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Laser Sights - Usefulness

Discussion in 'General Gun Discussions' started by quatin, Jan 13, 2013.

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  1. 230RN
    • Contributing Member

    230RN Marines raising the left-leaning Pisa tower.

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    OP:
    I guess there's no consensus. Sam1911 has given slight indications that he doesn't like 'em and I do. ('Course, my eyesight probably isn't as good as Sam1911's.) :)

    I even recently put one on my M4gery. <gasp!> :what:

    Terry, 230RN
     
  2. Sam1911

    Sam1911 Moderator

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    Indeed, if your eyesight simply won't let you see the front sight of your handgun, but you can make out the red dot of the laser on your target, that's probably the better choice. There are still going to be downsides in trying to make hits fast and repeatedly but assuredly something is better than nothing! You can only do what you can do. :)
     
  3. 230RN
    • Contributing Member

    230RN Marines raising the left-leaning Pisa tower.

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    Sam 1911:

    Well, part of that is that I practice with the range lane lights off, since that's when I'm most likely to really need a defensive sidearm --in dimly lit circumstances. I'm not practicing for competition on a range in noon daylight, I'm practicing for competition in dark alleys, as it were, or by the handicapped spaces of Walmart in the dark of night. As it were. G-d forbid, but that's what my defensive sidearm is for, not racking up points on a range, and with my handicap, I ain't going to be dancing back and forth in evasive maneuvers. Well, maybe "hobbling," back and forth if my cane doesn't get in the way too much.

    No offense, but you and I seem to have different goals in our practice regimens. I want a plunk preferably near or in COM at three yards, not the ring (versus no-ring) of a gong exactly 10" in diameter at 25.

    In the dark.

    Terry, 230RN
     
    Last edited: Jan 13, 2013
  4. gym

    gym member

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    In a shoot out, they aren't a good idea. But if you need to take an off angle shot from cover, or a weak handed shot, they can save your life. The main thing is not to get hung up on looking for the dot.
    It's ok at the range, but if you have to draw down on someone, your front sight is still your fastest way to go, now if there was a guy with a gun to your loved ones head, the laser "could" make a difference weather you took the shot. If I had to shoot and it was a matter of inches, I would use the laser as long as I had it zero'd in to where I knew it was right on.At 25 yards I was putting every shot in the black using a lasermax on a 9mm.On a std 25 yard rifle "sight in", target, that was very impressive. I couldn't see that far without the laser. the range is dimlly lit. Close up it was a quarter sized hole at 7 yards.
     
  5. Sam1911

    Sam1911 Moderator

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    We do a lot of low-light stuff (several times a month, and in almost every match), and I personally still don't choose a laser for that. I've trained with a well-known defensive trainer in near pitch blackness and we did not use lasers then either.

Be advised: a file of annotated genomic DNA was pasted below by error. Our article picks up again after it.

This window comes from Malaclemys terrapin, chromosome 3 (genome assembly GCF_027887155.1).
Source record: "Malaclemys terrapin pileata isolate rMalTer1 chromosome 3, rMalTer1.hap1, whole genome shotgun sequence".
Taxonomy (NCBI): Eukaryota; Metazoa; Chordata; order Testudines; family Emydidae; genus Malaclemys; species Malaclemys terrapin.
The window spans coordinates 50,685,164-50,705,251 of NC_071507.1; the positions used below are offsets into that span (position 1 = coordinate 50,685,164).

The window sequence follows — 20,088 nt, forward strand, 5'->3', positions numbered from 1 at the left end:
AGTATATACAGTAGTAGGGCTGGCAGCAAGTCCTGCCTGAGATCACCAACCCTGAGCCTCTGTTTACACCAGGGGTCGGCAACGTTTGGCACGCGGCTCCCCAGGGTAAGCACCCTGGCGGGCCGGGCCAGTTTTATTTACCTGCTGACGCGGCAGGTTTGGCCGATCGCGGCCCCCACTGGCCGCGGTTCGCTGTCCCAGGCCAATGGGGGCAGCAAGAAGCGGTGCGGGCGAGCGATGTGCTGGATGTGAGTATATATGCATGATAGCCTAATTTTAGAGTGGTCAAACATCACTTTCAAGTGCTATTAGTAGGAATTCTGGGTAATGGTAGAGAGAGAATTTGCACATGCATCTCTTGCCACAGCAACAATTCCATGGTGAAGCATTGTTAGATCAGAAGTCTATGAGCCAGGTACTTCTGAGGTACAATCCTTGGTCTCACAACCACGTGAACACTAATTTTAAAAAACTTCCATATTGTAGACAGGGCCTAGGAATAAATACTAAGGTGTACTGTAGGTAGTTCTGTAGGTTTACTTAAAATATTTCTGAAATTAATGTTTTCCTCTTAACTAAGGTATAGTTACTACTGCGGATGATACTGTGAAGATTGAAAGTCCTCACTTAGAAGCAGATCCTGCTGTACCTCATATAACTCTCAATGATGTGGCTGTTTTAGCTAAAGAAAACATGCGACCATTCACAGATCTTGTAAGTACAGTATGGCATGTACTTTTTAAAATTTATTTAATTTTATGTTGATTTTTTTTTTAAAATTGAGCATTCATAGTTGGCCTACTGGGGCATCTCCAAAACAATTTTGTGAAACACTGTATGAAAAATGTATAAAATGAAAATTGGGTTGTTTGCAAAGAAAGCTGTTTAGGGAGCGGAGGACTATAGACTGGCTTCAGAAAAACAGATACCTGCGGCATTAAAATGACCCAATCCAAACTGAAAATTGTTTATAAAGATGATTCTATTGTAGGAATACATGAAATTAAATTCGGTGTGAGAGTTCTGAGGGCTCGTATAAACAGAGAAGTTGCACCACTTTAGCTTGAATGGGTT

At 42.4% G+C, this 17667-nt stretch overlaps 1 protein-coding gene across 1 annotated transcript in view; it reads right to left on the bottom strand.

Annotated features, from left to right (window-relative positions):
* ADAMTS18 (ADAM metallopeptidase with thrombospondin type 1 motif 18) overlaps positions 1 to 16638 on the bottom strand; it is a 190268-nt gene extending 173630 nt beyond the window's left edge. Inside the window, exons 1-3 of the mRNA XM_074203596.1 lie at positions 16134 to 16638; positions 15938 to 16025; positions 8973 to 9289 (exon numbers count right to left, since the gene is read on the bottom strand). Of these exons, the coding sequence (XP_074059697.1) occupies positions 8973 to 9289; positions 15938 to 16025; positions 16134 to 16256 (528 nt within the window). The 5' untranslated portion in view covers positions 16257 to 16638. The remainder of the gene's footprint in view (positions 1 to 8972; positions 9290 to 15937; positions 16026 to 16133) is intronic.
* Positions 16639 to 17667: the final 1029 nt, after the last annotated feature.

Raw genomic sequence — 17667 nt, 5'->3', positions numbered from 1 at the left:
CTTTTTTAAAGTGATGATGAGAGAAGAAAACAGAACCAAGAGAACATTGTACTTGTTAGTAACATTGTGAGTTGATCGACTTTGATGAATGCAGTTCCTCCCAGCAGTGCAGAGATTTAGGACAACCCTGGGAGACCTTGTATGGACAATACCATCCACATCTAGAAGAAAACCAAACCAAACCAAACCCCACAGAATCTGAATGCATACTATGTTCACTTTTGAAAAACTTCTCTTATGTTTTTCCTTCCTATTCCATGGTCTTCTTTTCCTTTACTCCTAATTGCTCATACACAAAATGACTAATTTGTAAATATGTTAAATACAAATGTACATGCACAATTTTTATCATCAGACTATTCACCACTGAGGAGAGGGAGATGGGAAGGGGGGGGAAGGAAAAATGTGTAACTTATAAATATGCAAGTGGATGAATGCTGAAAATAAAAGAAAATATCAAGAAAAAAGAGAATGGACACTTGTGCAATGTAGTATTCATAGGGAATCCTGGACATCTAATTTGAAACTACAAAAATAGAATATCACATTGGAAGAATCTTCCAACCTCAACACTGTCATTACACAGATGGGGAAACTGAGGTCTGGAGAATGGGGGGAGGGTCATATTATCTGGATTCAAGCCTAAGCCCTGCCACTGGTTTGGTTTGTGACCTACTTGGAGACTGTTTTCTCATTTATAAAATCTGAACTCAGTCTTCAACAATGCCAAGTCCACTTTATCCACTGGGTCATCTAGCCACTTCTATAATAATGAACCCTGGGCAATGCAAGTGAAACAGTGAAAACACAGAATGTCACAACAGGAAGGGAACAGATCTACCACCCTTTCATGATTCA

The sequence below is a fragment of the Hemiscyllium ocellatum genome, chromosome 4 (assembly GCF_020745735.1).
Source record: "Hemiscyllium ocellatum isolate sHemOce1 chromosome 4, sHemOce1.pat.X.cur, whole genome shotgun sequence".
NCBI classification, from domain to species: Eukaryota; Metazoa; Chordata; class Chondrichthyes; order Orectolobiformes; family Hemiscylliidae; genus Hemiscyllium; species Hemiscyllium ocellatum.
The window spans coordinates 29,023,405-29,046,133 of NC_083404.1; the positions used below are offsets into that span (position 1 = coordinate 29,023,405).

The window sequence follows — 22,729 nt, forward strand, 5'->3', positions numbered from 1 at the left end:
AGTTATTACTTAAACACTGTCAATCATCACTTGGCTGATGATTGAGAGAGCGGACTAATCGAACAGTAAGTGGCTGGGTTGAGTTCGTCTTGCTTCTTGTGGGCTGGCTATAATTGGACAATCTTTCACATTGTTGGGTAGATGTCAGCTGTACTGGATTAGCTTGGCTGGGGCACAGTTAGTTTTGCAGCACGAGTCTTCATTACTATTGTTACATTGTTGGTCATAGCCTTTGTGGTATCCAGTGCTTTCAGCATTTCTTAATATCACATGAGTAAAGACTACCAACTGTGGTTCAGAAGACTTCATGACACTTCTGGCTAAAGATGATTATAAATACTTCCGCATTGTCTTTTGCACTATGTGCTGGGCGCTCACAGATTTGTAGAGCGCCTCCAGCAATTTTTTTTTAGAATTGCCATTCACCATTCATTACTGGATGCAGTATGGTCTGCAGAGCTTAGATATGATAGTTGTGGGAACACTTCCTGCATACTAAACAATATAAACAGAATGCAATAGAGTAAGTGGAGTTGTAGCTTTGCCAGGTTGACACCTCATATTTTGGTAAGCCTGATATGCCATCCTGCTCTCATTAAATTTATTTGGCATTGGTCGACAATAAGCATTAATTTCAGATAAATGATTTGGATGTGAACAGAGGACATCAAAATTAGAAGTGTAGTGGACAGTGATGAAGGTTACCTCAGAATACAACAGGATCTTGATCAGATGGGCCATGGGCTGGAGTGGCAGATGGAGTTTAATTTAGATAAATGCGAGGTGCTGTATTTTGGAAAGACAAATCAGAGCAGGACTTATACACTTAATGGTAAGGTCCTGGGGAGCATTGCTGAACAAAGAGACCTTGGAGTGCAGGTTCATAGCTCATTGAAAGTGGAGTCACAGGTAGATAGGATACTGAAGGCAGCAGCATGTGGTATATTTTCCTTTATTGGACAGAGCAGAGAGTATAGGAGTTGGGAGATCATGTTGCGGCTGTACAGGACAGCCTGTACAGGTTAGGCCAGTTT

Competition and self-defense are not the same thing, but practice for them can overlap. If I run drills in the dark, I'm trying to make the best hits I can in the least amount of time regardless of which "event" I'm practicing for. I prefer a white light for target identification and acquisition. I can't shoot what I haven't positively identified. If I'm close enough to make an identification in the dark, I'm close enough to shoot with or without a light. If I'm farther away, I'm not shooting without a light on the target, and in the glow of the light I can see my sights just fine.

    It is probably difficult to set up truly comprehensive and comparative tests of these principles in action. I can't tell someone who cannot see their iron sights that they will do better without a laser. I know I train with one system (irons, and a white light if needed) so whether I'm on the competition range or on a city street I don't have multiple paths to try to choose from. Just do what I've done thousands of times before.
     
  6. 230RN
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    230RN Marines raising the left-leaning Pisa tower.

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    ^ OK. I like my steak medium well, and laser sights on as many guns as I can afford to put them on.


    YLMV --Your Lumens May Vary.


    Terry, 230RN
     
    Last edited: Jan 13, 2013
  7. -v-

    -v- Member

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    Also +1 for laser sights. Good training aid. Now how absolutely useful they are will depend on how you train. Personally, I prefer to have as many up's over the BG as I can get. Under stress a bright dot might be much easier to get on target then to line up your sights. Additionally a laser helps when you are moving around, since you can keep the gun at mid chest level and still expect a good degree of accuracy.